No not those green beans! Coffee beans go on one hell of a journey before they reach our cup in the form of our favourite beverage.
Whether you enjoy a milky flat white, an espresso shot or a fruity filter coffee, the beans you use always begin their life as green beans. In fact, let’s start even further back right in the beginning of their journey as we dive deeper into our coffee knowledge to learn about green coffee.
From farm to cup
As we mentioned, coffee beans have to endure a wild journey before they are enjoyed by consumers. That journey of course begins on a coffee farm that could be on the highland plateaus of Kenya, the steep fincas in Brazil or in any of the other 70 countries that are renowned as coffee origins.
The beans begin their life formed inside the delicate cherries produced by either of the coffee plant species, Arabica or Robusta. The taste is nothing like the sort of sweet cherries we may be used to but their anatomy is largely similar, comprising a colourful outer skin, flesh and mucilage surrounding the bean inside.
You’ll usually find two beans inside a cherry, but on occasions you’ll get what is known as a peaberry, which is when there is just one coffee bean inside. These are highly revered as that single bean will have been able to soak up all the moisture, sunshine and nutrients from the roots without having to share them.
If you haven’t seen one before, check out the picture of a coffee plant below, they’re really quite beautiful! They take around five years to mature and yield any fruit, so coffee farming requires lots of planning and patience.
The cherries are harvested, usually by hand before the outer layers and flesh are removed through various processing methods. The two main methods for processing are washed, where the bean is stripped clean of any mucilage or flesh before drying, or natural where some or all of it is left on.
The beans need to be dried to concentrate their flavours because they’ll still be full of moisture (around 55%). This usually happens on raised sunbeds or on a concrete patio and they’re left to dry until they reach moisture levels of around 11%. That’s when they take the form of what we call ‘green coffee’.
When the beans reach this stage the beans are sorted, judged, traded and then exported all across the world. Speciality coffee beans are given a score of 84+ points out of a possible 100 by professional coffee judges known as Q Graders.
Speciality beans command a much higher fee, the price per kg is usually around 3X more expensive than Fair Trade commodity coffee for example. This is why certain origins like Rwanda, coffee farmers are encouraged and incentivised to produce seriously high-quality low-yield crops by their governments.
Some green coffee harvests can sell for literally thousands of GBP/USD per KG at auction if they’re really exceptional and in short supply. Some farmers may only produce enough coffee to fill a pallet or two but can make enough money to fund their farm for the next year if it is of exceptional speciality quality.
It’s not just tiny small-holders in Africa who produce and rely on the export of green coffee beans, around 10 million tonnes are produced worldwide every year! It can take months to ship the green coffee beans to their final destinations at roasteries or importers’ warehouses in places like Europe and the US.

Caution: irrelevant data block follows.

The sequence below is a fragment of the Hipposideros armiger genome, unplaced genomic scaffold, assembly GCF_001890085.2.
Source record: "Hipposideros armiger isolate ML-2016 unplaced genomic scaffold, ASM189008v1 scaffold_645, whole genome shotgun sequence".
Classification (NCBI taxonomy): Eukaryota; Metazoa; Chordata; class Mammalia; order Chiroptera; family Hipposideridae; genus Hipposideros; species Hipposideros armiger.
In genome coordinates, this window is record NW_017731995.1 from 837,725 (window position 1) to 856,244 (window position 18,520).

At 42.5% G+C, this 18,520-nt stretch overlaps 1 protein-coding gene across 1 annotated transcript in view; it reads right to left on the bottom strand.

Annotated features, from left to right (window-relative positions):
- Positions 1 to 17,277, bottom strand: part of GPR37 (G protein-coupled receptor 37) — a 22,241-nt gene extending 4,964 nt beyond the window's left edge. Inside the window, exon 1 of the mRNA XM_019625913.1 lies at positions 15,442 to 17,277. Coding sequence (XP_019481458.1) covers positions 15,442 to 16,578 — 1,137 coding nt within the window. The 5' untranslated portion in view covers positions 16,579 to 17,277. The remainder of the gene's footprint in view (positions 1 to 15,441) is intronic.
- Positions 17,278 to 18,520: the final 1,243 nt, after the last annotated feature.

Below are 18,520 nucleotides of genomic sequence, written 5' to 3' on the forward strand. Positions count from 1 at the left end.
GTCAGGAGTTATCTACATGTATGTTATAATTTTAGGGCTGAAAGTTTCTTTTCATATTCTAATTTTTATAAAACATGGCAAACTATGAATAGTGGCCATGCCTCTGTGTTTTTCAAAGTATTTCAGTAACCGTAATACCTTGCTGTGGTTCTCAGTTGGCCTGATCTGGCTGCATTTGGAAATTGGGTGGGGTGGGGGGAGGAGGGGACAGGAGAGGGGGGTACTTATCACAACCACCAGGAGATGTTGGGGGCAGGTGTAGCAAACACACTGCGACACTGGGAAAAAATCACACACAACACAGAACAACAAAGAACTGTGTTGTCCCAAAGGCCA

Can you brew green coffee beans?
Technically, yes you can brew with green coffee beans. The real question is would you want to? To which the answer would be a resounding ‘no’.
Although the beans have been dried to reduce the moisture levels, making them safe for room ambient storage, none of the flavours from the sugars, proteins and acids are concentrated enough to deliver a pleasant drinking experience. In fact, it’d probably taste like you’ve added hot water to some straw, yum!
You wouldn’t take a bite out of a raw potato (if you do then all power to you) but you know that if you bake it in the oven for around an hour, the result can be super tasty.
That’s because the cooking process completely transforms the taste and the texture. This is what needs to happen to our green coffee beans to make them taste delicious. Professional coffee roasters are essentially coffee cooks who dedicate their lives to achieving the perfect roast profile. The aim is to extract as much pleasant flavour from within the green coffee beans as possible, without overcooking them which would make them dark and bitter, or undercooking them which would make them taste ‘green’.
The green beans are cooked in specialist equipment, the coffee roaster is a bit of a hybrid between an oven and a tumble dryer to look at, with a cooling tray on the front for the cooked beans to drop into.
Each new sack of coffee we receive at our roastery will require its own roast profile because coffee is a natural product. Therefore, the processing method, the varietal (there are over 5,000 coffee varietals), the origin and even the weather the day the cherries were picked will make a difference in how the beans will roast.
At the end of this stage, what were once the seeds within a cherry of a coffee plant have been transformed once into green beans, and now again into roasted coffee beans. The roasted beans are now a shade of brown, they’ll have almost doubled in size and they’ll be a lot lighter due to moisture loss (down to around 3%).
These beans are now ready to ground and brewed to make a delicious coffee beverage.
One piece of the puzzle
So, when we talk about green coffee, we’re really talking about one of the forms that coffee beans take at an important stage in their journey from farm to cup.
They begin their life as a bean inside a cherry that’s produced by a plant. Then, they’re picked, processed and dried which is when they become ‘green beans’. We also know that they need to be cooked and transformed again into roasted beans before they can be brewed, because they’ll taste pretty gross if they stay green!